Toyota RAV4 Hybrid interior & comfort
A solid but plain interior and poor infotainment see the Toyota RAV4 lose ground on rivals here
Toyota's interiors have long been more solid than spectacular, and the latest RAV4 doesn't deviate from that formula. It's definitely well built inside, though, and feels unlikely develop any annoying rattles or squeaks over the course of ownership. Some double-stitching and soft-touch materials in key locations lift things somewhat, but it's still a primarily functional rather than luxurious environment.
Toyota RAV4 Hybrid dashboard
Controls are well laid-out in the RAV4, and the chunky heating controls with a rubberised finish are a nice touch, as is the rubberised grip on the inside of the doorhandles.
The air-conditioning buttons are all very logical, too, and while the touchscreen system that dominates the dashboard is one of the worst in the class for graphics and functionality, it's at least straightforward to use thanks to the shortcut buttons on either side of the screen.
There are quite a lot of buttons on the steering wheel in the RAV4, but they're easy to figure out, and the analogue driver's dials are also easy to read, although a prominent 30mph and 70mph marker would be good additions.
Equipment, options and accessories
Four trim levels are offered for the latest RAV4. Icon is the cheapest, and available only with front-wheel drive. It gets you dual-zone air-conditioning, rear parking sensors, automatic headlights and wipers, an eight-inch touchscreen infotainment system and 17-inch alloys.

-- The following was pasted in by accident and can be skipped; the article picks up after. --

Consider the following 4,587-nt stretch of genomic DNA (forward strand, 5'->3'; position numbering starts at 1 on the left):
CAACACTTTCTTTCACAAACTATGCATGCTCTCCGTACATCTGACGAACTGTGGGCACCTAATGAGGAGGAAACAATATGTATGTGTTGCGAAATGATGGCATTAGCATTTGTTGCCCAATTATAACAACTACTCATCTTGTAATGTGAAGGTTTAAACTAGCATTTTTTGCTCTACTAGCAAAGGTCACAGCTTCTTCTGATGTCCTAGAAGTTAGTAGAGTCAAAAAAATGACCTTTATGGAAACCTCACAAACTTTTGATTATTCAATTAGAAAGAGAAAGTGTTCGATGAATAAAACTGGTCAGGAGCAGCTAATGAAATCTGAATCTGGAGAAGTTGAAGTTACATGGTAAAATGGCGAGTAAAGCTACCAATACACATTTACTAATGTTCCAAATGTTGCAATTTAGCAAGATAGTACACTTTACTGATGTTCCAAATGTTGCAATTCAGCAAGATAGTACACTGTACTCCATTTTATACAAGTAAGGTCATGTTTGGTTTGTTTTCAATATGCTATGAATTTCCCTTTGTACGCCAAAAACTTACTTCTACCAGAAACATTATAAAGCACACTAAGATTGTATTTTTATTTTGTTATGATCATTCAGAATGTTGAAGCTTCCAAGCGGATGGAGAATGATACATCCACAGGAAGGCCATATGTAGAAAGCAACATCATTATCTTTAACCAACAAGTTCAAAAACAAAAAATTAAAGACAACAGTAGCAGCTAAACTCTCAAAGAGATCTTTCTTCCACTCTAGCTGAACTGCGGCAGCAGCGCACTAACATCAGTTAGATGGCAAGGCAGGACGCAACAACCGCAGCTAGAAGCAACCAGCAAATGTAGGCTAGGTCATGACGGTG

Design is the first trim level to offer the choice of front or four-wheel drive, while also adding sat nav, keyless entry and start, a powered bootlid, front parking sensors and 18-inch wheels. This would be our choice for balance of comfort and affordability. Excel brings leather upholstery, heated front seats, a power-adjustable driver's seat, a heated steering wheels, ambient interior lighting and headlight washers.
Dynamic is the top-of-the-range version of the RAV4, with some styling additions include a different set of 18-inch alloys, contrasting gloss-black roof, sports seats and LED projector headlights. A special 'Black Edition' version of this car was added to the range in July 2020, bringing an all-black monochrome finish inside and out, with the wheels and nearly every piece of exterior trim finished in black, in addition to the Galaxy Black paint shade.
Infotainment, apps and sat nav
This is a major weak point for the RAV4 in comparison to some rivals. The eight-inch touchscreen is blighted by very dated, grainy-looking graphics, and you can't have Apple CarPlay or Android Auto; smartphone integration apps that allow you to use your phone's maps, music and other functionality very easily, and while are becoming essential for many buyers.
Sure, the system in the RAV4 is fairly straightforward to use – thanks largely to the physical shortcut buttons on either side of the screen – but it's still one of the worst systems in the class.
In This Review
- 1VerdictThe latest Toyota RAV4 is a striking-looking and efficient hybrid family SUV, but there are more versatile seven-seat alternatives for similar money
- 2MPG & CO2 emissionsFuel economy can vary depending on the sort of driving you do, but the Toyota RAV4's CO2 emissions are impressively low
- 3Running costsThe Toyota RAV4 represents a good deal for company-car users, but private buyers are likely to find a diesel SUV cheaper to buy and run
- 4Engines, drive & performanceHybrid drivetrain and CVT gearbox limit ultimate driver appeal, but the Toyota RAV4 rides and handles well for what it is
- 5Interior & comfort - currently readingA solid but plain interior and poor infotainment see the Toyota RAV4 lose ground on rivals here
- 6Practicality & boot spacePassenger and luggage space are both decent, if not class-leading, in the Toyota RAV4
- 7Reliability & safetyThe Japanese brand is world-famous for its reliability, and the Toyota RAV4 comes with a good package of safety systems as standard across the range